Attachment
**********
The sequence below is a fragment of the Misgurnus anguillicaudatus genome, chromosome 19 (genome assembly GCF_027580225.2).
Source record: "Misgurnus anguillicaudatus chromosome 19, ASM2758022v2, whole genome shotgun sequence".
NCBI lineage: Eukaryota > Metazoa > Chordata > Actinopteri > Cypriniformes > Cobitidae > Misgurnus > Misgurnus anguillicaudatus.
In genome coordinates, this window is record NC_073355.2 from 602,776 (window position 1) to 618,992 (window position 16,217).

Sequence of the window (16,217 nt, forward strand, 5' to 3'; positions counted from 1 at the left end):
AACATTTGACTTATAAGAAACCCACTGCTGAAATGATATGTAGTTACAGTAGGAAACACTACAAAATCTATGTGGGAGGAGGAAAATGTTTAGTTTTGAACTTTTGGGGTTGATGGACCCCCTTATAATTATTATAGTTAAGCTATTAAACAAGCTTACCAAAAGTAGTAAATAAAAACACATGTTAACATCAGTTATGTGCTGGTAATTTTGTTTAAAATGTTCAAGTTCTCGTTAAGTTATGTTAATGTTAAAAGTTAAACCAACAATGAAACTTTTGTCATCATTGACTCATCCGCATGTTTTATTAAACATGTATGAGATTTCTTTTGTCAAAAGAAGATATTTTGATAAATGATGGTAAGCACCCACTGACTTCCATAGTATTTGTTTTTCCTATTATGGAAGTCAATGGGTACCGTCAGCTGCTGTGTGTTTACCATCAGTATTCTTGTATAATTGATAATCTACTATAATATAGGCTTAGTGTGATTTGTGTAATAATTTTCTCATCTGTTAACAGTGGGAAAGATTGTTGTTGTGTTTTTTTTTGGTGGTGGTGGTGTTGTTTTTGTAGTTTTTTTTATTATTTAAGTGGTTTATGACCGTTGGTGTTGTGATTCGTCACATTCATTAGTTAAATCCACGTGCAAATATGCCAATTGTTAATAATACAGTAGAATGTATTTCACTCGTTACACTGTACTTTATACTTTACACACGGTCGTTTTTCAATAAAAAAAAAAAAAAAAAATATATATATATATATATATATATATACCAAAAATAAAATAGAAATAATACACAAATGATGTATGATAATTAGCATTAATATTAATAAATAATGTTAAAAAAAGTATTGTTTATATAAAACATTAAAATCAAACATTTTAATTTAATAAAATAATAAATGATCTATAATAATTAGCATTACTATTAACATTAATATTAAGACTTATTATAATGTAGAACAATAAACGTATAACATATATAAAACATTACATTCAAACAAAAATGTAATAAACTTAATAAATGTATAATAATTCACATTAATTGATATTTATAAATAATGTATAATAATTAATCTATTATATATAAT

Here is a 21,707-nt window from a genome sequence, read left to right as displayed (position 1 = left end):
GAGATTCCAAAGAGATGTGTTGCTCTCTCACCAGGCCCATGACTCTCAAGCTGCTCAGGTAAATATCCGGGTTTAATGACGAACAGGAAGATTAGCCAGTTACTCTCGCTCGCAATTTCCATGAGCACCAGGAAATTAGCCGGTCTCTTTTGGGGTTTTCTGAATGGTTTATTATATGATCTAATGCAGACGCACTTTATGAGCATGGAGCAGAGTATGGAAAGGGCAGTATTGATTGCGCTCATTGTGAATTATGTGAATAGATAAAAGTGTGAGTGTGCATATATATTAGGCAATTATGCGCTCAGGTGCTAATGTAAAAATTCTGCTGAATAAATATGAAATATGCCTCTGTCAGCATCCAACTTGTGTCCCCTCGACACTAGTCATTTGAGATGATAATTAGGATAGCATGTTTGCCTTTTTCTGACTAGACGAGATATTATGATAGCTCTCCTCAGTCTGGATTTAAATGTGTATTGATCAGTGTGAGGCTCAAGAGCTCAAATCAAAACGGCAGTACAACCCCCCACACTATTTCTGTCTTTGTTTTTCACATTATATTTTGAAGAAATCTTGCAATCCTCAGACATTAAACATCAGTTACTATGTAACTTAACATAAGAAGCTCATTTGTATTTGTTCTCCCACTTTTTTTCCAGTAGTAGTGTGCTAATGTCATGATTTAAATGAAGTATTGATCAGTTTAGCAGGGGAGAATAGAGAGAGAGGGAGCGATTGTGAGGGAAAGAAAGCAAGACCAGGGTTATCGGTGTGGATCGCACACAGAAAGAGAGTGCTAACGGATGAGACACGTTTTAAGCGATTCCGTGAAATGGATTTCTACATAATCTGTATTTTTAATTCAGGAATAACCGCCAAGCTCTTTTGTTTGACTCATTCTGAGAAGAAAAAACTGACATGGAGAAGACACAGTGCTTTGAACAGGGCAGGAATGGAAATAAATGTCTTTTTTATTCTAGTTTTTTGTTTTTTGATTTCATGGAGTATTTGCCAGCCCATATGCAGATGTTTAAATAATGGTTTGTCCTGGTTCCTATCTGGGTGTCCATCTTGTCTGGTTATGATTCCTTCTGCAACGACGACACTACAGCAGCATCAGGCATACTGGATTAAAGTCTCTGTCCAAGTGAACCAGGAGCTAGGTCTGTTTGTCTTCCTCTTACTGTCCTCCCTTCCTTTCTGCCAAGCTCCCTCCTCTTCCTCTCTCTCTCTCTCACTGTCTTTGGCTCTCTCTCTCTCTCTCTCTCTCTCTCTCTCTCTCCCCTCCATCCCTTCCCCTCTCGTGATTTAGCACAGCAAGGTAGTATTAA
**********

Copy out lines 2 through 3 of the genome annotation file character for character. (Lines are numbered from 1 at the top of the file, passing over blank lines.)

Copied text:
Source record: "Misgurnus anguillicaudatus chromosome 19, ASM2758022v2, whole genome shotgun sequence".
NCBI lineage: Eukaryota > Metazoa > Chordata > Actinopteri > Cypriniformes > Cobitidae > Misgurnus > Misgurnus anguillicaudatus.